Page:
Batting About Britain

Romance, Adventure, Weddings and
Things Unseen on Beach's British Tour

Motorcyclist, April, 1987

By Bill Stermer

Collage of scenes from Britian

Collage of scenes from Britian

Without hesitation, I can say it was the worst weather I'd ever ridden in. It was like being hit in the face with a soggy mop. Sheets of rain driven by gale-force winds had us huddled into the wet-nylon smell of our rainsuits on England's A1 Motorway. Five of us pulled into a petrol station near Doncaster to fill up our BMWs. A guy in a car yelled over, "Having fun, mates?"

"Sure, we're having fun!" Rob Beach shouted back. "We're having a party!" Suddenly, we were arm in arm, hoofing left, right, left like a chorus line of drunken yellow ducks. Riding in heavy British weather can drive you crazy, can make you go bats-British bats.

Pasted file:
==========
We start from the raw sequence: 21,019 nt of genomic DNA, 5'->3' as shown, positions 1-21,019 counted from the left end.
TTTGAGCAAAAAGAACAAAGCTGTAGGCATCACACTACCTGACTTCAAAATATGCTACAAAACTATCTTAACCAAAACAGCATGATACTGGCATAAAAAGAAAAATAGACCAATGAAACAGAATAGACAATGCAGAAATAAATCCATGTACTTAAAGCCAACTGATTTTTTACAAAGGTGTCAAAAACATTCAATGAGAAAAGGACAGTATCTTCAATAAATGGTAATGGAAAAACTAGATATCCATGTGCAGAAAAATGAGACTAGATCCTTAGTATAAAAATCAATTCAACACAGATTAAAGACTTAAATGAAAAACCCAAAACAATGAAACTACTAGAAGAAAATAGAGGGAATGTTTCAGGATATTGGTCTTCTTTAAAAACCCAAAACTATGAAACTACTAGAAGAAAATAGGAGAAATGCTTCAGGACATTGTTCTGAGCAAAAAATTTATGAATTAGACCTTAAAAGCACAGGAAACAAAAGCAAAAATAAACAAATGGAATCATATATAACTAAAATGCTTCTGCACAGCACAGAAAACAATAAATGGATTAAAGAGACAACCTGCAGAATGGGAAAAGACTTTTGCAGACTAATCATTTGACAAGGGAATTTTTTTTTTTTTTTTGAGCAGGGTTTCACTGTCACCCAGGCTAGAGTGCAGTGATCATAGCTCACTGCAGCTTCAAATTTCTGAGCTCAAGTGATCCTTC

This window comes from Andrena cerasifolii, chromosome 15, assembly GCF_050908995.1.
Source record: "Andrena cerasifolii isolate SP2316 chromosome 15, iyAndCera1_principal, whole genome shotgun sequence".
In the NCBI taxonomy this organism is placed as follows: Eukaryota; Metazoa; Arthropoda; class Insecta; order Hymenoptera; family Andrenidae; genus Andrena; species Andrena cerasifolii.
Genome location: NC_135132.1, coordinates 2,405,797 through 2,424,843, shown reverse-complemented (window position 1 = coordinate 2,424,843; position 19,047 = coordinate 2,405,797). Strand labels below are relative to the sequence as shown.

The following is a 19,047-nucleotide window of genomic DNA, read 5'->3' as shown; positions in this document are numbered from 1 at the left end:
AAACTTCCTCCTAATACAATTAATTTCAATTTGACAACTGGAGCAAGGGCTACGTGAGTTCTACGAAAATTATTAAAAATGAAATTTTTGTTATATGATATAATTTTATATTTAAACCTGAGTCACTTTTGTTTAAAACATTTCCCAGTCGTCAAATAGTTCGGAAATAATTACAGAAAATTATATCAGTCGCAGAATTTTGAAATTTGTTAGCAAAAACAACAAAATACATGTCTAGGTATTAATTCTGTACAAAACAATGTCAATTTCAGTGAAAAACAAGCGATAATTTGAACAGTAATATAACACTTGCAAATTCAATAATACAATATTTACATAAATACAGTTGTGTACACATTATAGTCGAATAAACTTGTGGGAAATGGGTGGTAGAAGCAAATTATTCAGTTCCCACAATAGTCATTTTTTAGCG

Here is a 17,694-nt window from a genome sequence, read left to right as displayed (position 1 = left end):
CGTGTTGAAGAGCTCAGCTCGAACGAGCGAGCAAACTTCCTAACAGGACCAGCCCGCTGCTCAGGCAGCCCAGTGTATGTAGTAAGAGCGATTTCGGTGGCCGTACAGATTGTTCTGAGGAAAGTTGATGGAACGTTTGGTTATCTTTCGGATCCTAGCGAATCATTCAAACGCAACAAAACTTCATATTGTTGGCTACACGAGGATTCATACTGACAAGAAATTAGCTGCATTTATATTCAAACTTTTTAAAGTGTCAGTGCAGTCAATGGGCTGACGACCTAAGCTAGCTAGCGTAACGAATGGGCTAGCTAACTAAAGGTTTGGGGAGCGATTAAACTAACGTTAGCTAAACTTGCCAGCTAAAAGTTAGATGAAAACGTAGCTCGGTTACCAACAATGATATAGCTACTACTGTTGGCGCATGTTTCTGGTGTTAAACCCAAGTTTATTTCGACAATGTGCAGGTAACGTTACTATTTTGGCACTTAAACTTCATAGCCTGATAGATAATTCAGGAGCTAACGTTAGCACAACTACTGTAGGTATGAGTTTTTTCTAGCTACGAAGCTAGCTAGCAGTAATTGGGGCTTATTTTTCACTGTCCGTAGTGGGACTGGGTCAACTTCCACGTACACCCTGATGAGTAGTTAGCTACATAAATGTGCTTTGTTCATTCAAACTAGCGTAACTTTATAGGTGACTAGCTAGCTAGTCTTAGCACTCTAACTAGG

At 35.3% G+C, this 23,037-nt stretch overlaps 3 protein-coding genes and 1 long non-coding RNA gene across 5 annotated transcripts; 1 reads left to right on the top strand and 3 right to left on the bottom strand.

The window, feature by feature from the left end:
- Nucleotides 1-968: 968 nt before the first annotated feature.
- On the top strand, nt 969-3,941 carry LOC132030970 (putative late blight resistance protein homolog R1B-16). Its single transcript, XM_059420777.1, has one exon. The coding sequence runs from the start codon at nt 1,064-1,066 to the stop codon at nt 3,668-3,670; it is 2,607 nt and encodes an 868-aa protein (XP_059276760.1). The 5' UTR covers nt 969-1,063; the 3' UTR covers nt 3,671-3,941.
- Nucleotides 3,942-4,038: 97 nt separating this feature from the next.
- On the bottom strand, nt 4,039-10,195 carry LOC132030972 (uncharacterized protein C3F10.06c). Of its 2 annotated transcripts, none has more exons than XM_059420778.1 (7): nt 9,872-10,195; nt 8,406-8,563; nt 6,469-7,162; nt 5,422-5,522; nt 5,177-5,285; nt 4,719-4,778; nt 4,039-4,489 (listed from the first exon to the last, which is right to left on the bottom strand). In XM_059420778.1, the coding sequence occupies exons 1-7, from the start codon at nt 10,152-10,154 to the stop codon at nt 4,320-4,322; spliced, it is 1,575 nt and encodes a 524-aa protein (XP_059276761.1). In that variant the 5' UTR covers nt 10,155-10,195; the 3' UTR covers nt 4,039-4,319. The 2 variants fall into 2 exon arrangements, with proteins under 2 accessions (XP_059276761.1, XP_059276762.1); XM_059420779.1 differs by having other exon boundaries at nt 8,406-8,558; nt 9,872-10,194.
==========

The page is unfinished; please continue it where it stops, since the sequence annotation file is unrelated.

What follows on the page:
It was August 1986, and we were in England as participants in the first Beach's British Bat, a 21-day organized motorcycle tour of England, Scotland and Wales. You've probably heard of the Beaches; Bob and Liz have been running their Alpine Adventure motorcycle tours since 1972. The British Bat is the brainchild of their son Rob.

The Beaches initiated a touring concept that really works yet is relatively unknown outside of motorcycling. They book hotels, provide an itinerary with maps, arrange for bikes and a luggage van and then personally accompany the tours. The advantages include easy access to new BMW motorcycles, the freedom to rise when you like and ride whatever pace and route you prefer and a group of like-minded souls to share it all. You always know where your next bed is, and the only rule is that you be in by 7:30 p.m. or call, so Beach doesn't worry.